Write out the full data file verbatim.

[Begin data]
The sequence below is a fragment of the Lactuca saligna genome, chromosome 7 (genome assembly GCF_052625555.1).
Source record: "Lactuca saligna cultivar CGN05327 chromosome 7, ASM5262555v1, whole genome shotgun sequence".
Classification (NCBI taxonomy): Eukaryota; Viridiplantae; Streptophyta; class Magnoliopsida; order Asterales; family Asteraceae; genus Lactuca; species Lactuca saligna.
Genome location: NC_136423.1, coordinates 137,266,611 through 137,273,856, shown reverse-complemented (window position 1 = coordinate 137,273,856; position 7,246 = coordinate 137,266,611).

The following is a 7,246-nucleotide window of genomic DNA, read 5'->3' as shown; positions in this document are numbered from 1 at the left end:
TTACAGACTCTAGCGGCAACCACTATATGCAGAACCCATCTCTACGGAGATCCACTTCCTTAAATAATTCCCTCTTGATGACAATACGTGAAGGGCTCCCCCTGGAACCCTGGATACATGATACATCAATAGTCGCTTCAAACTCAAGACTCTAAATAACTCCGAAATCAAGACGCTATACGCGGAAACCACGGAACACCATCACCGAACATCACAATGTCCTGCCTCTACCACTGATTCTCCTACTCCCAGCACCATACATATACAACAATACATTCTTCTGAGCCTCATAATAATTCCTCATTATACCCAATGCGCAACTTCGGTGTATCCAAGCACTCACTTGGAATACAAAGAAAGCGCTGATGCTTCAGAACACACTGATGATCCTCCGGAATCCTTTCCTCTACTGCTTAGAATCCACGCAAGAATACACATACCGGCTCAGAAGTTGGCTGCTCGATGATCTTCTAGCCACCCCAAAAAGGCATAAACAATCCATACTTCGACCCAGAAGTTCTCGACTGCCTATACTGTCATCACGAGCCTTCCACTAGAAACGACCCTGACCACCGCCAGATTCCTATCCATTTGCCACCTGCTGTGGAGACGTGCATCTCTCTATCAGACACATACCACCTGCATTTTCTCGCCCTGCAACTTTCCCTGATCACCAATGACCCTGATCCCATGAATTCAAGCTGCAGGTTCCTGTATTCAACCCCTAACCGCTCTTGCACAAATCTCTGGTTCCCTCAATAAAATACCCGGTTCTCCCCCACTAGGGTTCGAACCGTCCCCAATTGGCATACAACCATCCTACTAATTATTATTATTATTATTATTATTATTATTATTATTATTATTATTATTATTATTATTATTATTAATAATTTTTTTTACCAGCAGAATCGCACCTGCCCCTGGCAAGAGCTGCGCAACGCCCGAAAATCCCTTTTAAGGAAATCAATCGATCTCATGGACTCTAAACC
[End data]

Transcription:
The sequence below is a fragment of the Lactuca saligna genome, chromosome 7 (genome assembly GCF_052625555.1).
Source record: "Lactuca saligna cultivar CGN05327 chromosome 7, ASM5262555v1, whole genome shotgun sequence".
Classification (NCBI taxonomy): Eukaryota; Viridiplantae; Streptophyta; class Magnoliopsida; order Asterales; family Asteraceae; genus Lactuca; species Lactuca saligna.
Genome location: NC_136423.1, coordinates 137,266,611 through 137,273,856, shown reverse-complemented (window position 1 = coordinate 137,273,856; position 7,246 = coordinate 137,266,611).

The following is a 7,246-nucleotide window of genomic DNA, read 5'->3' as shown; positions in this document are numbered from 1 at the left end:
TTACAGACTCTAGCGGCAACCACTATATGCAGAACCCATCTCTACGGAGATCCACTTCCTTAAATAATTCCCTCTTGATGACAATACGTGAAGGGCTCCCCCTGGAACCCTGGATACATGATACATCAATAGTCGCTTCAAACTCAAGACTCTAAATAACTCCGAAATCAAGACGCTATACGCGGAAACCACGGAACACCATCACCGAACATCACAATGTCCTGCCTCTACCACTGATTCTCCTACTCCCAGCACCATACATATACAACAATACATTCTTCTGAGCCTCATAATAATTCCTCATTATACCCAATGCGCAACTTCGGTGTATCCAAGCACTCACTTGGAATACAAAGAAAGCGCTGATGCTTCAGAACACACTGATGATCCTCCGGAATCCTTTCCTCTACTGCTTAGAATCCACGCAAGAATACACATACCGGCTCAGAAGTTGGCTGCTCGATGATCTTCTAGCCACCCCAAAAAGGCATAAACAATCCATACTTCGACCCAGAAGTTCTCGACTGCCTATACTGTCATCACGAGCCTTCCACTAGAAACGACCCTGACCACCGCCAGATTCCTATCCATTTGCCACCTGCTGTGGAGACGTGCATCTCTCTATCAGACACATACCACCTGCATTTTCTCGCCCTGCAACTTTCCCTGATCACCAATGACCCTGATCCCATGAATTCAAGCTGCAGGTTCCTGTATTCAACCCCTAACCGCTCTTGCACAAATCTCTGGTTCCCTCAATAAAATACCCGGTTCTCCCCCACTAGGGTTCGAACCGTCCCCAATTGGCATACAACCATCCTACTAATTATTATTATTATTATTATTATTATTATTATTATTATTATTATTATTATTATTATTATTATTAATAATTTTTTTTACCAGCAGAATCGCACCTGCCCCTGGCAAGAGCTGCGCAACGCCCGAAAATCCCTTTTAAGGAAATCAATCGATCTCATGGACTCTAAACC